Environmentalist at heart
It's a big problem. No wonder you're considering it ahead of the April 22 event. People are replacing their smartphones within five years, according to the Consumer Electronics Association, while unused laptops and printers take up space in our closets.
So what should you do with all this stale technology? For sure, you don't want to heave it into a dumpster, where it's likely to end up as so-called e-waste in developing parts of Asia. There, electronic devices are first dismantled for valuable copper and other materials locked inside the plastic, and then shredded, crushed and burned in a landfill — releasing lead, cadmium, arsenic, mercury and a range of toxic chemicals. The results are devastating to the people exposed to these materials, and to the environment.
So what can we do to make sure our old gadgets don't poison Mother Earth?
The US Environmental Protection Agency says to reduce, reuse and recycle.
Obviously, the first thing you can do is keep your devices longer. That's not just good for the environment. Your wallet will thank you, too.
You may be tired of your iPhone 6 already, but I'm sure the teenager in your house would love your hand-me-down. Wireless carriers and phone makers like Apple also offer trade-in programs for people looking to upgrade smartphones. Or you can sell your old devices on third-party sites like Gazelle. The bonus here is you get some cash to put toward your new phone or tablet.
You can donate old devices. Sprint's 1Million Project, for example, distributes used smartphones and free Wi-Fi to high schoolers for their online homework. The Cell Phones For Soldiers program recycles old phones and uses the funds to help US troops. Some schools and libraries also accept donated computers and printers.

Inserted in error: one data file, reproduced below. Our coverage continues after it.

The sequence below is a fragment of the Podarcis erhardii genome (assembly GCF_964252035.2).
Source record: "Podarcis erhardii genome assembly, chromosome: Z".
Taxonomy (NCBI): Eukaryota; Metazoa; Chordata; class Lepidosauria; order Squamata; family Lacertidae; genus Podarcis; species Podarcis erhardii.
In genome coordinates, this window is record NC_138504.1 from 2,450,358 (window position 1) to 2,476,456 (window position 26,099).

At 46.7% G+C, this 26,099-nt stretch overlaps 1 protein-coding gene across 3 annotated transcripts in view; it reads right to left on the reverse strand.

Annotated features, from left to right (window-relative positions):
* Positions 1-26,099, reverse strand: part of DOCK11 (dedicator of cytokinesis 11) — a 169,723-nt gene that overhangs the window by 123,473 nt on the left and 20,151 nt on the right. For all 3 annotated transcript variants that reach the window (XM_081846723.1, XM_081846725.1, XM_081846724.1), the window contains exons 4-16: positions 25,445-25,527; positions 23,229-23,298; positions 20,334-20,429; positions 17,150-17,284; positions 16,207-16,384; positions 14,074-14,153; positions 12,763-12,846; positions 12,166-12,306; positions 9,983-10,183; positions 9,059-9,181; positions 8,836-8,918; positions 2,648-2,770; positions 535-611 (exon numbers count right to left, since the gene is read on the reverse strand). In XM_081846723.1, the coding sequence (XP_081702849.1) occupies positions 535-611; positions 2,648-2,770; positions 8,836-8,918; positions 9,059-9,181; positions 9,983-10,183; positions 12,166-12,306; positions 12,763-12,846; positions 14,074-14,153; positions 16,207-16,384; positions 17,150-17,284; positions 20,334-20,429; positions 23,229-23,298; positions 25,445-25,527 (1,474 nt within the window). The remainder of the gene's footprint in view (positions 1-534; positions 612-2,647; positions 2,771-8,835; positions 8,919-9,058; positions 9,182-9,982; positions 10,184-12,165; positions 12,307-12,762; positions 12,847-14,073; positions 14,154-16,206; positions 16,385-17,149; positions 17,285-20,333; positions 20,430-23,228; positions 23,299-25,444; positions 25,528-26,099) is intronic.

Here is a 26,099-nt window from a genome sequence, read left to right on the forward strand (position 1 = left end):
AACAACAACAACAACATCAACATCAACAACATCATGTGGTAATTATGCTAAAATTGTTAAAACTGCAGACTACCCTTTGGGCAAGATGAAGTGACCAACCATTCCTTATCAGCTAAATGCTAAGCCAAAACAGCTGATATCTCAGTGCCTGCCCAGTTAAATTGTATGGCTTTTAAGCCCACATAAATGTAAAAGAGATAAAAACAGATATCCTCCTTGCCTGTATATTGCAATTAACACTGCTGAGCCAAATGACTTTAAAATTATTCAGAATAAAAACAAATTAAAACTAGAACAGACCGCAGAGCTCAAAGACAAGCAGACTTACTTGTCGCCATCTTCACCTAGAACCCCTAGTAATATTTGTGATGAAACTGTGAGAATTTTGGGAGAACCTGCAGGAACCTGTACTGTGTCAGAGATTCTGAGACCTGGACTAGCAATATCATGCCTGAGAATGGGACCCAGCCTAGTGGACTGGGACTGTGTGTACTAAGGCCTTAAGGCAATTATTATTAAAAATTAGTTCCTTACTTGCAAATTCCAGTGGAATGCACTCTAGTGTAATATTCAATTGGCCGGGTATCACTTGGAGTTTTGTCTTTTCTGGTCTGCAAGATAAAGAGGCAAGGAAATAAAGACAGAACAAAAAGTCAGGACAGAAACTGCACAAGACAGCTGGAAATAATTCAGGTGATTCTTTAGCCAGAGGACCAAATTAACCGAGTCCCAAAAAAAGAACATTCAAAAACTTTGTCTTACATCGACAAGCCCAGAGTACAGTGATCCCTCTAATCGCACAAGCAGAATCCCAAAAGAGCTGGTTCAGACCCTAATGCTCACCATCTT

There comes a day when your smartphone, laptop or printer just… dies. That's when it's time to recycle. Recycling old electronics is easier now than ever before, thanks in part to the EPA's Sustainable Materials Management Electronics Challenge. The program encourages electronics manufacturers, brand owners and retailers to send used electronics to certified, third-party electronics refurbishers and recyclers. Participating companies include Best Buy, Samsung and Staples.
Two more tips
- Delete all personal information before recycling, reselling or donating a device.
- Recycle batteries separately, if you can, to make sure toxic chemicals get safely disposed.
The bottom line: How we dispose of our unused electronics can affect the health of the planet — and ourselves. To learn more about recycling your gadgets, visit the EPA website at epa.gov/recycle.
Marguerite Reardon (@maggie_reardon) answers readers' phone, wireless and broadband questions. Email yours to firstname.lastname@example.org. Please put "Ask Maggie" in the subject header. Follow her "Ask Maggie" page on Facebook.
This story appears in the spring 2019 edition of CNET Magazine. Click here for more magazine stories.